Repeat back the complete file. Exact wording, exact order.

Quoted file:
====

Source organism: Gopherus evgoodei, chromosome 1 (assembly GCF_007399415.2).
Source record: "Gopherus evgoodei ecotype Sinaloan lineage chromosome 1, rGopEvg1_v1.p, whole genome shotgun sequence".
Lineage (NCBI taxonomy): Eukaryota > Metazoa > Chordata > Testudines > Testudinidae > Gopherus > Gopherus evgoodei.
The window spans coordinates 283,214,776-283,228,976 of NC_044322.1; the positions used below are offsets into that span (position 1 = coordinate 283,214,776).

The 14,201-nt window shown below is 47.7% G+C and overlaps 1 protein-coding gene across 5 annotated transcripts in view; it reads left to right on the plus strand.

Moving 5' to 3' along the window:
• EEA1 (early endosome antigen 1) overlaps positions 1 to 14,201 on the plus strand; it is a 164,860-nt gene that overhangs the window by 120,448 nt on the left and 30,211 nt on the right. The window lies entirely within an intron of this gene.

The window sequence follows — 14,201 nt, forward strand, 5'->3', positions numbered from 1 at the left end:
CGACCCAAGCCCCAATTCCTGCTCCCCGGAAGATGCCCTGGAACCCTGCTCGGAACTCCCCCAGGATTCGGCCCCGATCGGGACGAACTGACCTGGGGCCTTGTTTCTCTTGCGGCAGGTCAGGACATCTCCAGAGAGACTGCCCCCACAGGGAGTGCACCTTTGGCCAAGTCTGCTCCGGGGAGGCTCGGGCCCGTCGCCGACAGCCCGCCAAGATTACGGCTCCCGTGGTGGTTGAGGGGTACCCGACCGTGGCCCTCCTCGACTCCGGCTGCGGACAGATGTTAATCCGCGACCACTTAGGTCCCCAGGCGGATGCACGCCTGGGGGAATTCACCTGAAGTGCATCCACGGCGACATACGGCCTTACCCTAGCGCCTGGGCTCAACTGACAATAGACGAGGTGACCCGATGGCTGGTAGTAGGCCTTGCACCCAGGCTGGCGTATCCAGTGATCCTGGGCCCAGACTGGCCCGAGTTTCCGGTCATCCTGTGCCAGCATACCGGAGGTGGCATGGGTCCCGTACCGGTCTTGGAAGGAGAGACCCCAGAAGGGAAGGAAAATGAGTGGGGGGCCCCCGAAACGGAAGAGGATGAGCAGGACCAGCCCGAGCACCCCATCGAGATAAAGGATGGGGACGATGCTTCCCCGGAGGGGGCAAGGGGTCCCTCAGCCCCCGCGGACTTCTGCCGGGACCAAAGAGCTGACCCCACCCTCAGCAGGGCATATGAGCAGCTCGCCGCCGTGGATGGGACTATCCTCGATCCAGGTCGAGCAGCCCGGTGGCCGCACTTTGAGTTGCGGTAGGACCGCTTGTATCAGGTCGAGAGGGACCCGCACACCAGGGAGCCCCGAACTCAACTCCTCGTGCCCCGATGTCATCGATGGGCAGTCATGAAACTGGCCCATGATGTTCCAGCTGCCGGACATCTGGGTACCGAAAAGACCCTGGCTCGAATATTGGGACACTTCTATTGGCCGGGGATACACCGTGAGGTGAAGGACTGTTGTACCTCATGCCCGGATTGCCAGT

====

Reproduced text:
Source organism: Gopherus evgoodei, chromosome 1 (assembly GCF_007399415.2).
Source record: "Gopherus evgoodei ecotype Sinaloan lineage chromosome 1, rGopEvg1_v1.p, whole genome shotgun sequence".
Lineage (NCBI taxonomy): Eukaryota > Metazoa > Chordata > Testudines > Testudinidae > Gopherus > Gopherus evgoodei.
The window spans coordinates 283,214,776-283,228,976 of NC_044322.1; the positions used below are offsets into that span (position 1 = coordinate 283,214,776).

The 14,201-nt window shown below is 47.7% G+C and overlaps 1 protein-coding gene across 5 annotated transcripts in view; it reads left to right on the plus strand.

Moving 5' to 3' along the window:
• EEA1 (early endosome antigen 1) overlaps positions 1 to 14,201 on the plus strand; it is a 164,860-nt gene that overhangs the window by 120,448 nt on the left and 30,211 nt on the right. The window lies entirely within an intron of this gene.

The window sequence follows — 14,201 nt, forward strand, 5'->3', positions numbered from 1 at the left end:
CGACCCAAGCCCCAATTCCTGCTCCCCGGAAGATGCCCTGGAACCCTGCTCGGAACTCCCCCAGGATTCGGCCCCGATCGGGACGAACTGACCTGGGGCCTTGTTTCTCTTGCGGCAGGTCAGGACATCTCCAGAGAGACTGCCCCCACAGGGAGTGCACCTTTGGCCAAGTCTGCTCCGGGGAGGCTCGGGCCCGTCGCCGACAGCCCGCCAAGATTACGGCTCCCGTGGTGGTTGAGGGGTACCCGACCGTGGCCCTCCTCGACTCCGGCTGCGGACAGATGTTAATCCGCGACCACTTAGGTCCCCAGGCGGATGCACGCCTGGGGGAATTCACCTGAAGTGCATCCACGGCGACATACGGCCTTACCCTAGCGCCTGGGCTCAACTGACAATAGACGAGGTGACCCGATGGCTGGTAGTAGGCCTTGCACCCAGGCTGGCGTATCCAGTGATCCTGGGCCCAGACTGGCCCGAGTTTCCGGTCATCCTGTGCCAGCATACCGGAGGTGGCATGGGTCCCGTACCGGTCTTGGAAGGAGAGACCCCAGAAGGGAAGGAAAATGAGTGGGGGGCCCCCGAAACGGAAGAGGATGAGCAGGACCAGCCCGAGCACCCCATCGAGATAAAGGATGGGGACGATGCTTCCCCGGAGGGGGCAAGGGGTCCCTCAGCCCCCGCGGACTTCTGCCGGGACCAAAGAGCTGACCCCACCCTCAGCAGGGCATATGAGCAGCTCGCCGCCGTGGATGGGACTATCCTCGATCCAGGTCGAGCAGCCCGGTGGCCGCACTTTGAGTTGCGGTAGGACCGCTTGTATCAGGTCGAGAGGGACCCGCACACCAGGGAGCCCCGAACTCAACTCCTCGTGCCCCGATGTCATCGATGGGCAGTCATGAAACTGGCCCATGATGTTCCAGCTGCCGGACATCTGGGTACCGAAAAGACCCTGGCTCGAATATTGGGACACTTCTATTGGCCGGGGATACACCGTGAGGTGAAGGACTGTTGTACCTCATGCCCGGATTGCCAGT